This is part of the reason why you see a lot of backlash to tweets about suicide prevention hotlines. I called one yesterday for the first time, though I’ve felt suicidal many times in the past. Yesterday, seeing someone I thought was doing everything “correctly” still succumb to it, was what pushed me to give them a call. The person I spoke to was kind and understanding and very obviously had a “if person says THIS proceed to line 22” script in front of them. But that’s understandable; I was seeking help for something acute and we didn’t have time to get into highly important things. I thanked them for calming me down and ended the call. Then I saw this tweet:
Getting help for mental health is not enough. We live in a world where people don’t want to live in it anymore. We need to change the world.
Like a slap across the face this tweet made my conflicting feelings come to a clear conclusion with a ringing in my ears. Seeing how hard Bourdain worked to give people voices when they needed to be heard, and seeing how deftly he tore down those who would silence those voices, leads me to believe that the contents of this tweet were at least part of the reason he made the decision he did in Strasbourg this week.
Bourdain was changing the world. He did change the world. And he still didn’t want to continue living in it. This is a gut punch for those of us with depression and suicidal thoughts. Having our friends reach out, getting treatment and working to change our habits, fighting every single day to stay alive — this is all really difficult when the world seems to be changing for the worse.
So what can you do if you want to help your friends with depression?
Fight for them. Don’t just check up on them. Get out and work to change the conditions that make life so unbearable for so many.
Fight for them. Don’t just check up on them. Get out and work to change the conditions that make life so unbearable for so many. Seeing you alongside me at a protest goes a lot farther than any coping mechanism I’ve discerned. Seeing you vocally engage with those who would vote to strip rights from people. Seeing you use whatever power you have, be it privilege or physical energy to just fucking tweet about this shit again goes farther than a “I’m here for you.”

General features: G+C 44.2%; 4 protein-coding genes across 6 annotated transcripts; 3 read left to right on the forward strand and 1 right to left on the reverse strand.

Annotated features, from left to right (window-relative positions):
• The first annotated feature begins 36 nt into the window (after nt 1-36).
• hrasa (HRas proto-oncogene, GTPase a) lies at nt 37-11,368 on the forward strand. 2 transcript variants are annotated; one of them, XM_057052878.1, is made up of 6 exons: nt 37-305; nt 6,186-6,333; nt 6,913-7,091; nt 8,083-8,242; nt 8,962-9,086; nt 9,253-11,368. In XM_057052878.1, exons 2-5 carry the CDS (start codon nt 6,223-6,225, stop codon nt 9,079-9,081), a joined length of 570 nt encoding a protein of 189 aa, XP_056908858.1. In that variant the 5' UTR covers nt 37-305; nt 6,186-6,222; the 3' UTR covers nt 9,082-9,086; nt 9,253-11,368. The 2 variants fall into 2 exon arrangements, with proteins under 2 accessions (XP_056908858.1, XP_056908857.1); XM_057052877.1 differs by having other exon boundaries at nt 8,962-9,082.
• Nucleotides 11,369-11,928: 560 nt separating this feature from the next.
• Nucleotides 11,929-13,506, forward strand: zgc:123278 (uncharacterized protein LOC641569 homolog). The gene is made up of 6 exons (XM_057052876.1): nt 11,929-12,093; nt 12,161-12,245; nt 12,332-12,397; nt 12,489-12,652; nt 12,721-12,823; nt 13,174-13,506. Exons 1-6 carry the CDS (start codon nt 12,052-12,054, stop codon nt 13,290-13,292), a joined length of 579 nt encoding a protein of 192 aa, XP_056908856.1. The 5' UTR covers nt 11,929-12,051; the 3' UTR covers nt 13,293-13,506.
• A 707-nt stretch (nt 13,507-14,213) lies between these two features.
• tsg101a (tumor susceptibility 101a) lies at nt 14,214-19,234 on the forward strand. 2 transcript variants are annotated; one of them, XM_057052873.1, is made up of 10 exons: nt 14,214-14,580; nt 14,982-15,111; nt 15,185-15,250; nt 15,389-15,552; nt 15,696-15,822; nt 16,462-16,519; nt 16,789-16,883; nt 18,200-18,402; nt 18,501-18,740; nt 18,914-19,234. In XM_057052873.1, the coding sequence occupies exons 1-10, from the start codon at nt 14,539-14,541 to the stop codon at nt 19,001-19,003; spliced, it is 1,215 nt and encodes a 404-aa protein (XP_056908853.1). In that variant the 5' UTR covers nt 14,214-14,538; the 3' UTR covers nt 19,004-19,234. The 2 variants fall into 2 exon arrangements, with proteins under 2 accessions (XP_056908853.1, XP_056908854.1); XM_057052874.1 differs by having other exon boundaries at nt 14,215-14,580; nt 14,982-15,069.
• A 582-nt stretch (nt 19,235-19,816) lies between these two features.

Be there for us by being beside us, by fighting alongside us and for us, and not relying on the Bourdains of the world to do it all themselves. This world needs change by the many and I’m sick of hearing people’s milquetoast lamentations after the worst happens when they sat on their laurels, comfortable in their complacency. Your friends are suffering. We don’t want your pity. We want your work.
This post was originally featured here.
Comments on Doing everything “right” & changing the world: My mental health and Anthony Bourdain
Thank you for sharing this. I’m someone who is pretty vocal on my social media about difficult things and I just haven’t figured out a single thing to say about this because I don’t have experience being suicidal, in having a diagnosis of depression, in supporting someone that I knew was experiencing depression… I feel out of my element for helping and I felt like reposting a phone number was doing a disservice to folks, in a way. I’m trying to really listen to everyone who has been in this place and hear what is needed of me and not make it about me – sometimes a clumsy feeling mission.
Thank you so much for reading! It sounds like you’re doing a fine job — really listening is something that doesn’t happen often enough.
Thank you for saying what needs said! When you add up the numbers on what percentage of Americans are in drug or alcohol recovery (we can’t get the numbers for those still hiding their addictions) percentage on psychiatric prescriptions, the percentage who compulsively overeat or undereat, the percentage who have admitted to gambling addictions, sex addictions, gaming addictions, etc., the percentage incarcerated (whom for whatever reasons, failed to function within the system) and yes, the percentage of suicides, you have to see that no species could have survived very long with this level of dysfunction. Therefore this level of dysfunction is NOT natural, it’s evidence that we have built an unnatural, unbearable society. How many of our “mentally ill” are in fact inherently healthy people force to live under unhealthy circumstances?